PBS is receiving wide attention this week for its “After Newtown” programming intended to continue the national conversation on guns, violence, safety and mental health in America. The hour-long documentary After Newtown: Guns in America that premiered Tuesday (Feb. 19) as part of the programming featured commentary from national figures and experts including Elena Quintana, Ph.D., executive director of the Institute on Public Safety and Social Justice at the Adler School of Professional Psychology.
Today, as part of our week-long “Conversations on Social Change: Preventing Violence” campaign, we asked Dr. Quintana to reflect on the documentary’s portrayal of America’s dependency on guns and discusses how we can work to prevent gun violence.
From an Adlerian standpoint, how can we address our nation’s fixation with guns in order to curb violence?
To prevent violence, we have to first shift our perspective about community and enforce the idea that we belong to each other. A threat to any part of the population is a threat to everyone. We have a responsibility to each other as members of society to stand up and do something to help stop the bloodshed.
In the documentary, you say that in relation to gun violence “for every action there is an equal and opposite reaction.” What do you mean by using that phrase?
I mean that when populations feel marginalized – socially excluded without adequate resources or support – they are going to react to this treatment by society. Many of these individuals take up arms just to take control and claim their personhood. Guns are how they feel powerful.
For many marginalized populations, guns are glorified and become part of the culture. As mentioned by [Chicago anti-violence advocate and “violence interrupter”] Eddie Bocanegra in the documentary, pulling the trigger of a gun is like turning on a light switch for many people living in gun violence-ridden communities. When I walk into a juvenile detention center, for example, I see so many kids who are extremely marginalized, under educated and highly traumatized. For them violence is sometimes the only way they feel a sense of control. It is a reaction to forces that are normalized.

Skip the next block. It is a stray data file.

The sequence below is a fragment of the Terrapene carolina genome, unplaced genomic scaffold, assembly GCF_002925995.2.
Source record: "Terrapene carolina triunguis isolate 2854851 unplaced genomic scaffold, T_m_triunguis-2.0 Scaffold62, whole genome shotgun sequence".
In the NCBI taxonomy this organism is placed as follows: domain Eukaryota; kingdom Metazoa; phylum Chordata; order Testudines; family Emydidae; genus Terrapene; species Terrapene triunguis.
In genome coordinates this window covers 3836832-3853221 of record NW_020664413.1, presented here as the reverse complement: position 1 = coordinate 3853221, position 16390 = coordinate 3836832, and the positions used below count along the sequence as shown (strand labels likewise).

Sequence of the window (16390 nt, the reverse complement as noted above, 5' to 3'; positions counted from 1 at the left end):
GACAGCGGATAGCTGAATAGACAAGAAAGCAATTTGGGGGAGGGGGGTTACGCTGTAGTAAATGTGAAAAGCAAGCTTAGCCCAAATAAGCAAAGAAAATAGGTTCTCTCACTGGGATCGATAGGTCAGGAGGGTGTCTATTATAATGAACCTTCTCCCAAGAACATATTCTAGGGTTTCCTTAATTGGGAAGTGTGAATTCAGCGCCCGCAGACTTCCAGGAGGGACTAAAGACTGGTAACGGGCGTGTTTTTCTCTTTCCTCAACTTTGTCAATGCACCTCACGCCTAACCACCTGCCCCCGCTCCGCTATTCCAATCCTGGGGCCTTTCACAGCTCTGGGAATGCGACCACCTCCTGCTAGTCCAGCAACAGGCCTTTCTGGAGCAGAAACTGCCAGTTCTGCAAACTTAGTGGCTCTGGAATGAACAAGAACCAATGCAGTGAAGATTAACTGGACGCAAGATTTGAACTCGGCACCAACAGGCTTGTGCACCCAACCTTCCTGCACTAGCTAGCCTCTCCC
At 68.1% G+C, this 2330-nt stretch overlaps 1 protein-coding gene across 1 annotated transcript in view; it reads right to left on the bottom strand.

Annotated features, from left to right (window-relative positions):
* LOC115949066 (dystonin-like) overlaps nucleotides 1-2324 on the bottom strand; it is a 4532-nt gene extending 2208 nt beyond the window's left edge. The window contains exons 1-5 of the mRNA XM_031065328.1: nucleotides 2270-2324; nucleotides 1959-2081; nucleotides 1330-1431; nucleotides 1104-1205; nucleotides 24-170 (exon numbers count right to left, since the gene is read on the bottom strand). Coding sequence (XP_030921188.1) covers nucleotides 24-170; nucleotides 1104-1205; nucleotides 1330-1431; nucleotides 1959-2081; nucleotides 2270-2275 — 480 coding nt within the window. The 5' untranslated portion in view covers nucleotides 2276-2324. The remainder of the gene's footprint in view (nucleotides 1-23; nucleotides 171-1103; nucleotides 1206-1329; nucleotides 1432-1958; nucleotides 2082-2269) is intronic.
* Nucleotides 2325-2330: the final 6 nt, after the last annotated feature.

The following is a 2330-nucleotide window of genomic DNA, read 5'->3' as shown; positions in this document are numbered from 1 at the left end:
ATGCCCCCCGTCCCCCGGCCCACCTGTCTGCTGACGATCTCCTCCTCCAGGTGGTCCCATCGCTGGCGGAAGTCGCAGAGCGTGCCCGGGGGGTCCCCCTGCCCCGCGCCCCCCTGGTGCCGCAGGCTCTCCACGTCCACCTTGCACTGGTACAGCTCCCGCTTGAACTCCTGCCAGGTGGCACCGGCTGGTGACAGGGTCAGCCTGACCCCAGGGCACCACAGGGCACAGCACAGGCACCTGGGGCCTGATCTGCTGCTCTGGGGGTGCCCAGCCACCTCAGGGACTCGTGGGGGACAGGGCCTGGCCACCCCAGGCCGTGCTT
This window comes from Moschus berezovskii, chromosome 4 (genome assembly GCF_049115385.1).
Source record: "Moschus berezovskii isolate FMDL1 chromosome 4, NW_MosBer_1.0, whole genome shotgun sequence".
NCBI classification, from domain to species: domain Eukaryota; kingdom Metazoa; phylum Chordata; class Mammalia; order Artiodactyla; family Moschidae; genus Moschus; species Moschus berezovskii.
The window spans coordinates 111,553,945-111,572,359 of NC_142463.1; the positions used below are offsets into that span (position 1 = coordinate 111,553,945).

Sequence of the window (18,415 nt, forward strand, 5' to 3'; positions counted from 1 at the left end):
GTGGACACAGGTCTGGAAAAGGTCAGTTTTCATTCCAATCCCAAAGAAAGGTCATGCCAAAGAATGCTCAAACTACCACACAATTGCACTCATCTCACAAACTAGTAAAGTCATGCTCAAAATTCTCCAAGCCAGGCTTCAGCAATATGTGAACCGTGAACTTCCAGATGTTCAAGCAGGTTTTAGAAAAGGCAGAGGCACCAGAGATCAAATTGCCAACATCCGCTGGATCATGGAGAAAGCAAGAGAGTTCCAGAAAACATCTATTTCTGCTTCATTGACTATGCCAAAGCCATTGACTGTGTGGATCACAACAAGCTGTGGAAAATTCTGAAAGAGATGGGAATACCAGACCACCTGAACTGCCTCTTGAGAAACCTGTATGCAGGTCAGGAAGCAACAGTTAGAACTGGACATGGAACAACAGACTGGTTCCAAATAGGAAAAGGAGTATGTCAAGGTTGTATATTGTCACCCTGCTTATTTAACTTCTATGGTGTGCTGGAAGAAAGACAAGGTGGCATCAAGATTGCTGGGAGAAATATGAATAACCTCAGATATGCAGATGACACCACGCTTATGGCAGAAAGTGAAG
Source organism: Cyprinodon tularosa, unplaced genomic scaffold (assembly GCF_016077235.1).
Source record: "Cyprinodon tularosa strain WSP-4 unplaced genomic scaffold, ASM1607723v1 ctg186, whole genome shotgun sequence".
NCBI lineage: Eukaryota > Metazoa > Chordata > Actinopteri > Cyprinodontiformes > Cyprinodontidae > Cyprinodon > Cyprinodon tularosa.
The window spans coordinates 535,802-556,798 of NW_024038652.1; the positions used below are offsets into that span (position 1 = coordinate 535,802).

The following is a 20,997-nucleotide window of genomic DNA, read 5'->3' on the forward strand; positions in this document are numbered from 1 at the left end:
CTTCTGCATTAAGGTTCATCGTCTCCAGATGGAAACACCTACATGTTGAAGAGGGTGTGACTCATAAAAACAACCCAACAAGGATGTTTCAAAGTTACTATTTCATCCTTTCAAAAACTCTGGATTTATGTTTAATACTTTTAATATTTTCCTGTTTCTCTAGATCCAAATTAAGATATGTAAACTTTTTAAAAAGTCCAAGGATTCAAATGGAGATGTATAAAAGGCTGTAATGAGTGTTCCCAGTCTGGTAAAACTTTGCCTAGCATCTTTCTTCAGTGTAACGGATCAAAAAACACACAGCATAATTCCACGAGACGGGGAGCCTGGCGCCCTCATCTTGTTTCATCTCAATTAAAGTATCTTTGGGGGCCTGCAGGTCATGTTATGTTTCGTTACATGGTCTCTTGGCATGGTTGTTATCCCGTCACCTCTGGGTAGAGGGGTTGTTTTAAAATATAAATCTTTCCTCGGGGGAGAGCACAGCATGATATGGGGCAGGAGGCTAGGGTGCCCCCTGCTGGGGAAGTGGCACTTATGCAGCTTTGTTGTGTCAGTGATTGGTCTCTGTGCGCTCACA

To prevent this violence, we need to fix the environment in which these kids live and reallocate resources to provide support programs and intervention for these kids – before they wind up in prison.
When it comes to gun control policies, what other factors need to be considered from a mental health perspective?
There are two important aspects of gun control that aren’t always considered, but need to be.
- Mental health changes over time. Most people experience a period of depression in their lifetime. Even those who are not clinically diagnosed can have depression triggered by an event or life situation. This period of depression can be much more dangerous if they have access to a firearm.
- Moods can change fleetingly. We have to consider that even people who do not have a mental illness or diagnosed depression can experience mood changes and might not be thinking rationally in the heat of the moment.
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